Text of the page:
When the curtain rises for Chicago, the razzle dazzle may not be quite what the audience expects from a Broadway musical.
Melanie Waldron, who plays accused murderess/jazz singer Velma Kelley, said the show is done without a set and with a minimum of costume changes. That allows the story, music and performances to take center stage.
"It is very simple in style and focused on the story," Waldron said. "It paints a picture for the audience without all the added sets and costumes."
Audiences won't be disappointed, she said.
The Toyota Center show kicks off the 2008-2009 Broadway and More! season, which also will feature the pounding rhythms of Irish clog dancing in Lord of the Dance in December and popular Broadway musical Annie in January.
Chicago was created by John Kander and Fred Ebb, the team who wrote the musicals Cabaret and Kiss of the Spider Woman. The show debuted on Broadway in 1975 and ran for nearly 900 performances before closing. A 1996 revival is still running.
The local audience might be more familiar with the Oscar-winning 2002 film version starring Renée Zellweger as Roxie Hart, the aspiring performer who uses the murder of her lover to launch her into stardom; Richard Gere as Billy Flynn, the shrewd, fast-talking lawyer who defends Roxie in her murder trial; and Catherine Zeta-Jones, who won a Best Supporting Actress Oscar for portraying Velma Kelley.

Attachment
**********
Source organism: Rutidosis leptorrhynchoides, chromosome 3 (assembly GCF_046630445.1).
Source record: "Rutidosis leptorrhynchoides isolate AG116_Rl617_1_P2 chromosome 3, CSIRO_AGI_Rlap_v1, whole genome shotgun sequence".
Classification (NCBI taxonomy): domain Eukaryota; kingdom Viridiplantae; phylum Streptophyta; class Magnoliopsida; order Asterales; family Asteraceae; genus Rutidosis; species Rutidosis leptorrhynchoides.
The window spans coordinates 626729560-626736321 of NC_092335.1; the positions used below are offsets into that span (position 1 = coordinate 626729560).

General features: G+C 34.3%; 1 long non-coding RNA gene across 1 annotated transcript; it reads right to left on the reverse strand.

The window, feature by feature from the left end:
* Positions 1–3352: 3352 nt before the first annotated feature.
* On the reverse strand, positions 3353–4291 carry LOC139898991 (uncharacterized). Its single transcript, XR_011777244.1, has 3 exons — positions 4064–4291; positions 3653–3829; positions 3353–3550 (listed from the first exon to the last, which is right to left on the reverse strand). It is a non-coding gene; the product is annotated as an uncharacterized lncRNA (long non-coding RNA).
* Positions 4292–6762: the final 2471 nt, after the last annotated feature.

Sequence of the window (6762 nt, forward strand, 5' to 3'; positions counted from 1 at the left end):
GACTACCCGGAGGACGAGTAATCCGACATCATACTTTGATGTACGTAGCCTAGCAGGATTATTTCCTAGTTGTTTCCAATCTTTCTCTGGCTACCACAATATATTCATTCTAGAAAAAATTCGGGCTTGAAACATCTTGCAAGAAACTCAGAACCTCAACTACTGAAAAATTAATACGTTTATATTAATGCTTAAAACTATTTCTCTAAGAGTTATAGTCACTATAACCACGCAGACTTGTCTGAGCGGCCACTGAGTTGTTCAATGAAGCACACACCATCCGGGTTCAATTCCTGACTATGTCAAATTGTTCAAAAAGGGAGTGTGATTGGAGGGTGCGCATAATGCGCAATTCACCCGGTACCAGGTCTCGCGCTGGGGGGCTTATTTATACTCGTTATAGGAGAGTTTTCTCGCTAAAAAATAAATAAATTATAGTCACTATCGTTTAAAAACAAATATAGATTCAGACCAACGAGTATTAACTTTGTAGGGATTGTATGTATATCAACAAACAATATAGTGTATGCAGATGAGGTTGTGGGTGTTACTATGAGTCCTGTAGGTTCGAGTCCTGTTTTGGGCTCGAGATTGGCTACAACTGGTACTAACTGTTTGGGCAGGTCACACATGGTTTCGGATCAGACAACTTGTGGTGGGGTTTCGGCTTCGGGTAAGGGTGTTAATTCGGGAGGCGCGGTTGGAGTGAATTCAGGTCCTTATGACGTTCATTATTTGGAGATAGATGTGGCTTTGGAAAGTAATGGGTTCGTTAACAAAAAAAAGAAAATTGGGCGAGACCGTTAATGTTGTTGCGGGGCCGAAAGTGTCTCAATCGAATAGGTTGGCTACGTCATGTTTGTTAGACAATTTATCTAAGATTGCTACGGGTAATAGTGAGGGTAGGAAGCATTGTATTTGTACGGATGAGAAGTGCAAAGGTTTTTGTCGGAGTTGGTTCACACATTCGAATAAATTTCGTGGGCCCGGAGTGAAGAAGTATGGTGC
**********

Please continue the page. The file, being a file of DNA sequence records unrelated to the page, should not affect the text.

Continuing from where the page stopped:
Waldron isn't trying to follow in Zeta-Jones' footsteps with her performance, but instead looks to bring a new life to Velma Kelley.
"You go back to the words on the page as opposed to copying," she said. "You make it your own Velma. ... I'm going to bring something different to the table because it's Velma told through me. I think I bring a wit and a humor. Velma is so bold and brassy. She's a diva character. She can be seen as forceful, strong and obnoxious. But she's also very funny. I like to bring out the humor in her too."
Waldron trained as an actress in New York, Washington, D.C., and London. She has starred in national tours of Man of La Mancha and In the Mood, and regional performances of Cats, A Chorus Line and Oliver!
She said she enjoys being able to tell a story through song and dance. Her favorite numbers are the two that bookend the show -- All That Jazz and Nowadays/Hot Honey Rag.
Fans of the movie will see a lot that's familiar -- the same storyline and many of the same songs -- but the experience will be different, she said.
"It's an electric piece of theater," Waldron said. "There are scantily-clad, beautiful-bodied dancers on stage telling a story. It takes place in the era of jazz and Prohibition, but it's relatable to today's audiences. It's about people doing terrible things for fame ... told through song and dance."
*Michelle Dupler: 582-1543; firstname.lastname@example.org